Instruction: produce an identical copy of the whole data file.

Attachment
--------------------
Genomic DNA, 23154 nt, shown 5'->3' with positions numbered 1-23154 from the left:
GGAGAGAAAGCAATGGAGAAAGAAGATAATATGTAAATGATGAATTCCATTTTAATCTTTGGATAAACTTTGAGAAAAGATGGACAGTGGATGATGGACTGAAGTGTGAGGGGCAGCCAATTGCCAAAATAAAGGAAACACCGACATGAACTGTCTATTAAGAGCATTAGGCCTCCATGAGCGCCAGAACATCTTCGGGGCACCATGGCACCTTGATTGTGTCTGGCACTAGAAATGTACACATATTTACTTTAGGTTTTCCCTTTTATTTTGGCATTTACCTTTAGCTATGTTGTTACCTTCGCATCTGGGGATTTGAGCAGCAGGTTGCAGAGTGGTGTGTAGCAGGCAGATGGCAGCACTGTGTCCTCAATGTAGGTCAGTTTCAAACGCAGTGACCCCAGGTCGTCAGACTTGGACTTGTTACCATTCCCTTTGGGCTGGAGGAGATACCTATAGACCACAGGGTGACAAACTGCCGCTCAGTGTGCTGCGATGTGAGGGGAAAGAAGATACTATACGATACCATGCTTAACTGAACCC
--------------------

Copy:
Genomic DNA, 23154 nt, shown 5'->3' with positions numbered 1-23154 from the left:
GGAGAGAAAGCAATGGAGAAAGAAGATAATATGTAAATGATGAATTCCATTTTAATCTTTGGATAAACTTTGAGAAAAGATGGACAGTGGATGATGGACTGAAGTGTGAGGGGCAGCCAATTGCCAAAATAAAGGAAACACCGACATGAACTGTCTATTAAGAGCATTAGGCCTCCATGAGCGCCAGAACATCTTCGGGGCACCATGGCACCTTGATTGTGTCTGGCACTAGAAATGTACACATATTTACTTTAGGTTTTCCCTTTTATTTTGGCATTTACCTTTAGCTATGTTGTTACCTTCGCATCTGGGGATTTGAGCAGCAGGTTGCAGAGTGGTGTGTAGCAGGCAGATGGCAGCACTGTGTCCTCAATGTAGGTCAGTTTCAAACGCAGTGACCCCAGGTCGTCAGACTTGGACTTGTTACCATTCCCTTTGGGCTGGAGGAGATACCTATAGACCACAGGGTGACAAACTGCCGCTCAGTGTGCTGCGATGTGAGGGGAAAGAAGATACTATACGATACCATGCTTAACTGAACCC